Magazine article Aging Today

Battling Ageism Creatively, through the Arts

Magazine article Aging Today

Battling Ageism Creatively, through the Arts

Article excerpt

Over the past decade that I have been working in the arts with older adults, it has been frustrating to hear elders say they were too old to participate in art programs, or that they couldn't learn anything new. Defeated before even stepping into an art classroom, these older adults had come to believe and, more significantly, to accept that they no longer had anything to contribute. These men and women had internalized ageism.

Eliminating ageism is hard work. It is woven into the fabric of our lives, making it difficult to identify. But the arts are uniquely equipped to fray ageism's negative stereotypes-especially the insidiousness of internalized ageism.

The Arts-an Antidote to Internalized Ageism?

Ageism, as defined by Robert N. Butler, is a combination of prejudicial attitudes toward older people and toward aging. Operating at every level of society, it remains a significant problem. Research by Levy published in The Gerontologist in 2001 ( suggests that after a lifetime of exposure to our culture's age stereotypes, older individuals direct these stereotypes inward.

Unfortunately, negative stereotypes are much more common than positive images; researchers found that the effects of internalizing these stereotypes were so powerful that older adults incorporated them into their current and future self-views, writes Levy. One antidote is to engage older adults in the arts, because the arts (visual, performing, literary) enable older participants to imagine the unimaginable, to share their stories, to unblock fears and insecurities and to ignite the passion to create. From the viewer's standpoint, the arts can show older adults through a different lens.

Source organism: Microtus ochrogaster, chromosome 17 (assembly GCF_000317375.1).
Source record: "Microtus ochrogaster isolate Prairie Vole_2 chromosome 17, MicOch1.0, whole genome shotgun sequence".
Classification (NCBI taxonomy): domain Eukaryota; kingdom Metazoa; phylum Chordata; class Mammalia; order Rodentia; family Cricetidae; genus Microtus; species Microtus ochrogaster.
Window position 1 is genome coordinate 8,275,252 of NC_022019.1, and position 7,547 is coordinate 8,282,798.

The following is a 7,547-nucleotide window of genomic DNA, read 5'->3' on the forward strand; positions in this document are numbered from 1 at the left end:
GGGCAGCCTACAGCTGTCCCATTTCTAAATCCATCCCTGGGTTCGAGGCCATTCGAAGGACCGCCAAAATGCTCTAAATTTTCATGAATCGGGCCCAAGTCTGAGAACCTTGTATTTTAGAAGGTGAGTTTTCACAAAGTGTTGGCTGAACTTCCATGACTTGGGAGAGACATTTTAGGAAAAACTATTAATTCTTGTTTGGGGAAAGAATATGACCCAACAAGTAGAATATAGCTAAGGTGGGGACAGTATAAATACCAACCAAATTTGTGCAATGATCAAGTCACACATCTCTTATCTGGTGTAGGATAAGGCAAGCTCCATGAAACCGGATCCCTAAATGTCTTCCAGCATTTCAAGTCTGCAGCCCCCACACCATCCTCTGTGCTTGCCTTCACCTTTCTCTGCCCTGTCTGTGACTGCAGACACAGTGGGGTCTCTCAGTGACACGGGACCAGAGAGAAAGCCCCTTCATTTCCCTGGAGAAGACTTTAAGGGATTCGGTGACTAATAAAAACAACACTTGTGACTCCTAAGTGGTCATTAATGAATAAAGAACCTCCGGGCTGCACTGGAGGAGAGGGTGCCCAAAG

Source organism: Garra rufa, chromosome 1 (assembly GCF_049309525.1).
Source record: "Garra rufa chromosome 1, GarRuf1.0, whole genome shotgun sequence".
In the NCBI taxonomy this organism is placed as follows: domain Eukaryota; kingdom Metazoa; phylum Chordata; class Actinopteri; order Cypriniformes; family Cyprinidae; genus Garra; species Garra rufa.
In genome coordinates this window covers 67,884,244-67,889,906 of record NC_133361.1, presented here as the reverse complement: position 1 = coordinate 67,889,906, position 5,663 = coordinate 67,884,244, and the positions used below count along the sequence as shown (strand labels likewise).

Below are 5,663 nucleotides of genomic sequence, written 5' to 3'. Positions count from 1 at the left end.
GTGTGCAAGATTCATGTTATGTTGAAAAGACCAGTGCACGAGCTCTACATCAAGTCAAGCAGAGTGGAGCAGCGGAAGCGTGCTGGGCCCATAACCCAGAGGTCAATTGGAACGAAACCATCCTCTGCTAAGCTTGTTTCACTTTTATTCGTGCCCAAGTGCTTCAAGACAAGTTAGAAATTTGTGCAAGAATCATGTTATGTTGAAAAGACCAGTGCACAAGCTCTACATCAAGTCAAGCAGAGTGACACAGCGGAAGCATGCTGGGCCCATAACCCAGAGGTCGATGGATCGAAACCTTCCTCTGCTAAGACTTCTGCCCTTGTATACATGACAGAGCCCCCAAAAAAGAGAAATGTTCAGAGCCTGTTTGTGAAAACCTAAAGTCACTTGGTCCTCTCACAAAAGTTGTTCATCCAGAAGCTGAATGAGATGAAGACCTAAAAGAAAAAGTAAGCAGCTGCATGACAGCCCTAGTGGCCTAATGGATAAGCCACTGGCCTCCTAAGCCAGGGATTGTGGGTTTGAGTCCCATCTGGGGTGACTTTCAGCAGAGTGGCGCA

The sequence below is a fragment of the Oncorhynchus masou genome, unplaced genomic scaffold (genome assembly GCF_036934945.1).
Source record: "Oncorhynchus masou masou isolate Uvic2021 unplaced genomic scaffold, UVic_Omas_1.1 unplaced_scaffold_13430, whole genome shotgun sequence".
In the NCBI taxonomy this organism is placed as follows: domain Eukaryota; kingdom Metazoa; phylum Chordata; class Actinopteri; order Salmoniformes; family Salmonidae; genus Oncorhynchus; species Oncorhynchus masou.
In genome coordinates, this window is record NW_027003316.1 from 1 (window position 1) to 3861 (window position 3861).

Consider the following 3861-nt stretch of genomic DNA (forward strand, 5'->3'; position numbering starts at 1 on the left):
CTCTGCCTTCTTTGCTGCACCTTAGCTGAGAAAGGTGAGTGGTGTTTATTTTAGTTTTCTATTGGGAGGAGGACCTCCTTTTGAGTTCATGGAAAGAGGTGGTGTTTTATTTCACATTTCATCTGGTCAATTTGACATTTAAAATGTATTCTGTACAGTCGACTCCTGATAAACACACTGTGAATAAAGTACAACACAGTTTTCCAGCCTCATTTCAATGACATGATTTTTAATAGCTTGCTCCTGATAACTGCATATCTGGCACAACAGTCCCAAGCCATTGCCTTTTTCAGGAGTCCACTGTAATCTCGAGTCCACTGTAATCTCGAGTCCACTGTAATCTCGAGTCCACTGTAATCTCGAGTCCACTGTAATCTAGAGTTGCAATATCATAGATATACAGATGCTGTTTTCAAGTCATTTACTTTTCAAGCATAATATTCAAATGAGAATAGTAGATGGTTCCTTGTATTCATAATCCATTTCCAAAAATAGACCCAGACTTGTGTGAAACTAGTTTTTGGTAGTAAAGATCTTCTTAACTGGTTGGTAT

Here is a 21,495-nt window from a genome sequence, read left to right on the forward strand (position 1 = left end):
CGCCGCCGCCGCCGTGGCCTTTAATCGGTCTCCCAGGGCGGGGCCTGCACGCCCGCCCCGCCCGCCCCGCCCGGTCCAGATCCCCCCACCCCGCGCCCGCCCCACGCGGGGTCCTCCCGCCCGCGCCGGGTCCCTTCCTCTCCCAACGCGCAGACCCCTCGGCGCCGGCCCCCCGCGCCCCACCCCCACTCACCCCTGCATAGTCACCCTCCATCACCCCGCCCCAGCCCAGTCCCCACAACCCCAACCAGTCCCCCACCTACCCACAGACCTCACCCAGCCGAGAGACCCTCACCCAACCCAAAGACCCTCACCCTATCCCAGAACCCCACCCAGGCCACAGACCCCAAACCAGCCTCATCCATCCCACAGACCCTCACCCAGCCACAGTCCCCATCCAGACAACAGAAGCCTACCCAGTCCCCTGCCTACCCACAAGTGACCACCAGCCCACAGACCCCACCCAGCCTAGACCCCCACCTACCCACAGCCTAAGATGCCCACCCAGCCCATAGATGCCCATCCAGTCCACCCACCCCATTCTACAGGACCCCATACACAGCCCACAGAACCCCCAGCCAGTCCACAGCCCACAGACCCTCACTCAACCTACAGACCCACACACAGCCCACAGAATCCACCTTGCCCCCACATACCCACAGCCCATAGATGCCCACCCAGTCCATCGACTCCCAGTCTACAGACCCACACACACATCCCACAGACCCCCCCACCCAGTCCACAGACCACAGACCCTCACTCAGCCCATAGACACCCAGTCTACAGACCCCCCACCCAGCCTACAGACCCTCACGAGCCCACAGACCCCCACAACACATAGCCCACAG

To tackle the negative models of aging, specifically the images our society holds of older adults as needy, unhappy, inactive and less useful than their younger counterparts, the National Center for Creative Aging (NCCA), a creative aging services organization, in 2015 partnered with DSM Nutritional Products on a public campaign called Beautiful Minds.

The aim of this traveling photography exhibit was to change the biased perceptions people had of aging by showcasing charismatic, talented, playful and determined older men and women who were artistically engaged with life. Pei Chang Wang, a Chinese opera singer, painter, musician and volunteer, was one such Beautiful Mind. At age 90 she continues to engage in her lifelong practice as an opera singer and painter to keep, as she said, her "inner spark of independence alive."

The Benefits of Evidence-Based Arts Programming

The NCCA is leading the way in such efforts. Our members, which include a wide variety of arts organizations, healthcare facilities, museums, universities and social service agencies, are at the forefront of creating new models through the arts that inspire and support people as they grow older.

NCCA member agencies, such as Arts for the Aging, engage older adults in the Washington, D.C., area who are living with health-related challenges, in professionally led arts programs that "capitalize on assets that remain, not on what [has] been lost," wrote Jane Brody in a March 2016 New York Times Well blog post (goo. …

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